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In Mathematica I have represented the following polynomial $a x^4 + b x^2 + c x+2$ using the Plot command and, through the Manipulate command, it is possible to vary the parameters $a$, $b$, $c$. Now, however, I would like the program to give me back the roots of the polynomial according to the parameters $a$, $b$, $c$ .... could you help me kindly?

This is the code:

Manipulate[
  Plot[a*x^4 + b*x^2 + c*x + 2, {x, -20, 20}, PlotRange -> {{-20, 20},{-20, 20}}]
  ,{a,-1, 1}
  ,{b,-10, 10}
  ,{c,-10, 10}
  ,ControlPlacement -> Right
]
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As Dan Lichtblau has already commented you can use

Solve[a*x^4 + b*x^2 + c*x + 2 == 0, x]

to obtain the roots. But I suspect that you really, really, really don't want to do this. Why?

A long time ago, (in The Mathematica Journal 9(3)), Daniel explained why you should use Root instead, e.g. via Solve[a*x^4 + b*x^2 + c*x + 2 == 0, x, Quartics -> False]

  • The Root form is a concise way of expressing algebraic numbers via the minimal polynomial they satisfy, along with a canonical ordering in the complex plane (specified by the second argument of Root).

  • To get a radical form, you can use ToRadicals. Clearly, this output is more complicated than the Root form.

In addition to size, there are other reasons to prefer the Root form:

  • It is faster to obtain.
  • It is numerically more stable to evaluate. In general, radical formulations are prone to numeric problems. Root objects do not have this liability.
  • When the roots of an irreducible cubic are all real but not rational, the so-called casus irreducibilus shows that they still must be expressed in terms of I. This means that numeric evaluation will give small imaginary parts unless, by happenstance, they exactly cancel. Small numeric error from round-off makes this unlikely.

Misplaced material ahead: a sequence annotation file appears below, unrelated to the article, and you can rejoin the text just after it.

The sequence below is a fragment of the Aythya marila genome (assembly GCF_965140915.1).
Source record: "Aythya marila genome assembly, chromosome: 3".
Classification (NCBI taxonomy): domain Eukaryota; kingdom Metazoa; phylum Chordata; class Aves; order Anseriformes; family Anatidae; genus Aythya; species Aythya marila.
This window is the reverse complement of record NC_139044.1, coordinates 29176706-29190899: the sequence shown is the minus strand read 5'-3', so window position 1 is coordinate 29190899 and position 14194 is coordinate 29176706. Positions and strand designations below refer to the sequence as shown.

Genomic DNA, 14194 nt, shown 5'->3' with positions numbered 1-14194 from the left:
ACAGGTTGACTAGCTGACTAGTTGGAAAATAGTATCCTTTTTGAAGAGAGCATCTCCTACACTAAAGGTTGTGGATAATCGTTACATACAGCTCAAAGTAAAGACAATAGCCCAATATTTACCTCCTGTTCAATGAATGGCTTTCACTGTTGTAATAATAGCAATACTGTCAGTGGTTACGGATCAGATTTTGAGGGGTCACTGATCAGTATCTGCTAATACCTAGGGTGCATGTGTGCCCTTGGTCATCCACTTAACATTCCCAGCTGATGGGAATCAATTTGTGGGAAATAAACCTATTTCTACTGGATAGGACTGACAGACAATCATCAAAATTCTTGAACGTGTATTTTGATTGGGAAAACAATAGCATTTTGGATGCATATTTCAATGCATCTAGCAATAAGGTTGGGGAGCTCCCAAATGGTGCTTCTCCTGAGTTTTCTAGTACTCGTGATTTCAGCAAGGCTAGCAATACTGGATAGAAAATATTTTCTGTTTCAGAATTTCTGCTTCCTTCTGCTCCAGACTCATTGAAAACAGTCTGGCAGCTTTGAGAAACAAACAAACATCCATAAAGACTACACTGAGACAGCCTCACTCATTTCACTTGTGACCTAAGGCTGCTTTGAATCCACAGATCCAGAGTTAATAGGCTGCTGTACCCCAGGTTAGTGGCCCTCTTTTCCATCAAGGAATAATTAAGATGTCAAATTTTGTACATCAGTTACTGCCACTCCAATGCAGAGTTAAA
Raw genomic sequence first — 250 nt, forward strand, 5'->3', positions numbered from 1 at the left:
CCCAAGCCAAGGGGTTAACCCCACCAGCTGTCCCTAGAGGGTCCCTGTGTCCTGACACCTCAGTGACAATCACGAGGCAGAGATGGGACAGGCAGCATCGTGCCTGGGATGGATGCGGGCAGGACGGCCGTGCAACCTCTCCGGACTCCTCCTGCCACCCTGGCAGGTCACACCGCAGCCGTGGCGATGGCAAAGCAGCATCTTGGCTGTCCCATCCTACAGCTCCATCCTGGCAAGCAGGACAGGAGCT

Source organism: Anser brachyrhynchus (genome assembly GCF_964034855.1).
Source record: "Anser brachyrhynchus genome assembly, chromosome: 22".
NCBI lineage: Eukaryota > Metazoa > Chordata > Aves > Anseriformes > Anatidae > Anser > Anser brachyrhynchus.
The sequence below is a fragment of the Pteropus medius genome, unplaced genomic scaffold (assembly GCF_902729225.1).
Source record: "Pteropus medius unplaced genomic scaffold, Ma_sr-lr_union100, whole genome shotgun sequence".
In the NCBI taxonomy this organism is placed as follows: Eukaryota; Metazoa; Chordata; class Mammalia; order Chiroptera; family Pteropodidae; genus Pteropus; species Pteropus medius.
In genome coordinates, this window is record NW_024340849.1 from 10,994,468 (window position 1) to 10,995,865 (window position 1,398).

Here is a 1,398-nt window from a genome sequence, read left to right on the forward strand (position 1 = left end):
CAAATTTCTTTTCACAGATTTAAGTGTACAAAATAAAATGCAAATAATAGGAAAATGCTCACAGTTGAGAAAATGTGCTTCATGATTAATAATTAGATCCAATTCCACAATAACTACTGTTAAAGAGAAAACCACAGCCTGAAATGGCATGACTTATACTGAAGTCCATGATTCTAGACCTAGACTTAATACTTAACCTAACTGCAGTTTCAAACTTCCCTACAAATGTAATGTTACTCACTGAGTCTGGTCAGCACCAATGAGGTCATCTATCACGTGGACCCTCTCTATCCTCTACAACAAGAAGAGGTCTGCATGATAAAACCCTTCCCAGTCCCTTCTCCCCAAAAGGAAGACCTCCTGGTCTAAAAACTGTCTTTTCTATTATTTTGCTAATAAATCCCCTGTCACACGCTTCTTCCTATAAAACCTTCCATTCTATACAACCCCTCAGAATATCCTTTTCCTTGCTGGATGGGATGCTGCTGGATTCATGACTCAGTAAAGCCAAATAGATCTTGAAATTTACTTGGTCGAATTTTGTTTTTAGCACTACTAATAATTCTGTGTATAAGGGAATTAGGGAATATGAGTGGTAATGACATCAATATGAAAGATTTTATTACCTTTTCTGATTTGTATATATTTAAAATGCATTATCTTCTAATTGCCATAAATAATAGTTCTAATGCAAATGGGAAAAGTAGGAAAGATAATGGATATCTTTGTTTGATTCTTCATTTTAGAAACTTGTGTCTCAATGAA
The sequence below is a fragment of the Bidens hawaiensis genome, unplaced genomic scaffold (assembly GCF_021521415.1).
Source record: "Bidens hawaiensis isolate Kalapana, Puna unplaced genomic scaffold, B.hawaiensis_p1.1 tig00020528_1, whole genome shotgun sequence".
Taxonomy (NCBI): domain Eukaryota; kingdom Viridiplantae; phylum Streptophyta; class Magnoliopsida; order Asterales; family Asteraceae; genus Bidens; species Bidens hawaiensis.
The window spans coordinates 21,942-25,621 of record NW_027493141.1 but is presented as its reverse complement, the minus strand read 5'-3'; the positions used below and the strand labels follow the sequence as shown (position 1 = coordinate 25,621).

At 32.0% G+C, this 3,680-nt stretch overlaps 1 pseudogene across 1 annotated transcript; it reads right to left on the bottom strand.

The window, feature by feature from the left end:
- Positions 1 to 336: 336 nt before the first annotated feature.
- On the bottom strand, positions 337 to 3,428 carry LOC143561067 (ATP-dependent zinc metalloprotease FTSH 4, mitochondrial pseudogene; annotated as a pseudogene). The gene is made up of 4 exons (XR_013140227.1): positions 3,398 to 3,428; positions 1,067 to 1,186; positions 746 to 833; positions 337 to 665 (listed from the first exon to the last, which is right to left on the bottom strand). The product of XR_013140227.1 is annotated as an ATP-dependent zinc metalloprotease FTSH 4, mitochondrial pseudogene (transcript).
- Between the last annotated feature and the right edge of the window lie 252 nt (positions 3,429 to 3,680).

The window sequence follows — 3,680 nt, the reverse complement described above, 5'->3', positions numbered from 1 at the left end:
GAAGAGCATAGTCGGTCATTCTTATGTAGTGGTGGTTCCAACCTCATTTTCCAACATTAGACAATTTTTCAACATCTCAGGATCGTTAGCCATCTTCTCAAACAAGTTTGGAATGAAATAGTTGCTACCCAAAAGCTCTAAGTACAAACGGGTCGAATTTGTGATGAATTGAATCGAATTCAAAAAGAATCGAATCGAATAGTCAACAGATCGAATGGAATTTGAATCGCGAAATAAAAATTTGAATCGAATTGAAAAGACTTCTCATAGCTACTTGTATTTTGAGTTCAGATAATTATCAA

• For sufficiently complicated algebraics, it is often faster to evaluate the Root form numerically, at least at high precision.
  • Polynomial combinations of Root objects simplify using RootSum and RootReduce.
  • Derivatives of Root objects with respect to a parameter are expressed in terms of Root objects. This is useful for (eigenvalue) sensitivity analysis.

So, for all practical computation, you are better off working with Root objects.

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Manipulate[
 Column[{
   StringForm["roots = ``",
    roots = x /. NSolve[a*x^4 + b*x^2 + c*x + 2 == 0, x]],
   Spacer[5],
   Plot[a*x^4 + b*x^2 + c*x + 2, {x, -20, 20},
    PlotRange -> 20,
    Epilog -> {Red, AbsolutePointSize[4], 
      Tooltip[Point[{#, 0}], #] & /@ Cases[roots, _Real]}]}],
 {a, -1, 1, 0.02, Appearance -> "Labeled"},
 {b, -10, 10, 0.2, Appearance -> "Labeled"},
 {c, -10, 10, 0.2, Appearance -> "Labeled"},
 ControlPlacement -> Right]

enter image description here

EDIT: If you also wish to see the roots in the complex plane

Manipulate[
 Column[{
   StringForm["roots = ``",
    roots = x /. NSolve[a*x^4 + b*x^2 + c*x + 2 == 0, x]],
   Spacer[5],
   Plot[a*x^4 + b*x^2 + c*x + 2, {x, -20, 20},
    PlotRange -> 20,
    AxesLabel -> (Style[#, 14, Bold] & /@ {"x", "f[x]"}),
    Epilog -> {Red, AbsolutePointSize[4], 
      Tooltip[Point[{#, 0}], #] & /@ Cases[roots, _Real]}],
   Spacer[5],
   ListPlot[Tooltip /@ ReIm /@ roots,
    PlotStyle -> Directive[Red, AbsolutePointSize[4]],
    PlotRange -> {{-20, 20}, {-20, 20}},
    AxesLabel -> (Style[#, 14, Bold] & /@ {Re, Im})]}],
 {a, -1, 1, 0.02, Appearance -> "Labeled", ImageSize -> Small},
 {b, -10, 10, 0.2, Appearance -> "Labeled", ImageSize -> Small},
 {c, -10, 10, 0.2, Appearance -> "Labeled", ImageSize -> Small},
 ControlPlacement -> Right]

enter image description here

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